Aims: The aim of this study is to understand different adaptive responses in bacteria caused by three different mutagens, namely, an intercalating agent, an alkylating agent and a hydroxylating agent, and the repair systems according to the type of DNA damage, that is, DNA cross-linking and delayed DNA synthesis, alkylation and hydroxylation of DNA. A recombinant bioluminescent Escherichia coli, DPD2794 with the recA promoter fused to luxCDABE originating from Vibrio fischeri, was used in this study. Methods and Results: The recombinant bioluminescent E. coli strain DPD2794, containing a recA promoter fused to luxCDABE from V. fischeri, was used to detect adaptive and repair responses to DNA damage caused by mitomycin C (MMC), and these responses were compared with those when the cells were induced with N-methyl-N-nitro-N-nitrosoguanidine (MNNG) and hydrogen peroxide (H2O2). The response ratio between the induced samples and that of the controls decreased suddenly when the induced culture was used in further inductions, indicating a possible adaptive response to DNA damage. DNA damage, or the proteins produced, because of MMC addition does not appear to be completely resolved until the seventh sub-culture after the initial induction, whereas simple damage, such as the base modification caused by MNNG and H2O2, appears to be repaired rapidly as evidenced by the quick recovery of sensitivity. Conclusions: These results suggest that it takes more time to completely repair DNA damage caused by MMC, as compared with a simple repair such as that required for the damage caused by MNNG and H2O2. Therefore, repair of the damage caused by these three mutagens is controlled by different regulons, even though they all induced the recA promoter. Significance and Impact of the Study: Using a bioluminescent E. coli harbouring a recA promoter-lux fusion, it was found that different adaptive responses and repair systems for DNA damage caused by several mutagens exists in E. coli.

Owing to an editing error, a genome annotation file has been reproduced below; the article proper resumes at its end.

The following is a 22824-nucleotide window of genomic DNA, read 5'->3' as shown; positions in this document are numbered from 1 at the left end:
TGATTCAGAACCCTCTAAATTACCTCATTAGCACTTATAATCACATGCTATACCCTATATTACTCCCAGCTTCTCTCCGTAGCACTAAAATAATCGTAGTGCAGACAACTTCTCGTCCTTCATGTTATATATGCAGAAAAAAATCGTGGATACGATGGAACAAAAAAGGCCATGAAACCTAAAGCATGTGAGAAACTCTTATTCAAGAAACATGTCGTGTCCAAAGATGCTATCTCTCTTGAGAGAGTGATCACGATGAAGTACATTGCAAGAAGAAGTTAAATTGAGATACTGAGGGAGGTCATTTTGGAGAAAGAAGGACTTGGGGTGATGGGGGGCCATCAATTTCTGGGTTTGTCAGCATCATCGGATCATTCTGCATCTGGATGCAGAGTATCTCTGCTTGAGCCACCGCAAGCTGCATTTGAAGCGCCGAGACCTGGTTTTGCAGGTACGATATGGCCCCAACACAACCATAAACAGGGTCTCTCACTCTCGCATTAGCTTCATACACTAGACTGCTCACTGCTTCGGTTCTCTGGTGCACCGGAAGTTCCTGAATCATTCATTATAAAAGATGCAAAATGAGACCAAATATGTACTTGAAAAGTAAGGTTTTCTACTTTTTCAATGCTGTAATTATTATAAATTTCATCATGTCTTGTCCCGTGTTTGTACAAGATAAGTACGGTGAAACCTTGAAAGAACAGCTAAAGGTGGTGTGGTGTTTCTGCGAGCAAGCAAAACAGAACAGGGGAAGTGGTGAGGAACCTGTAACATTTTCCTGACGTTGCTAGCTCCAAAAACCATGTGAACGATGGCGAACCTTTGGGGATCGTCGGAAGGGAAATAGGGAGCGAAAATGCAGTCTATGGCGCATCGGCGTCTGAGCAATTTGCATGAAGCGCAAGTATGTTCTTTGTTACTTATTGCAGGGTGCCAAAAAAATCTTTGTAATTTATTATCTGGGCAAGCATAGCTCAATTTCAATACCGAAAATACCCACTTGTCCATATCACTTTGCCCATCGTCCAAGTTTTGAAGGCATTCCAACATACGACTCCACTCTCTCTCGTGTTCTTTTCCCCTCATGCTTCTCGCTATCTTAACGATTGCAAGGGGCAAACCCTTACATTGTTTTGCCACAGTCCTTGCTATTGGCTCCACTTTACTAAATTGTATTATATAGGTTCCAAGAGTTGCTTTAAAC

- DNA damage
- DNA damage acclimation
- DNA repair
- Recombinant bioluminescent bacteria
- recA promoter
ASJC Scopus subject areas
- Applied Microbiology and Biotechnology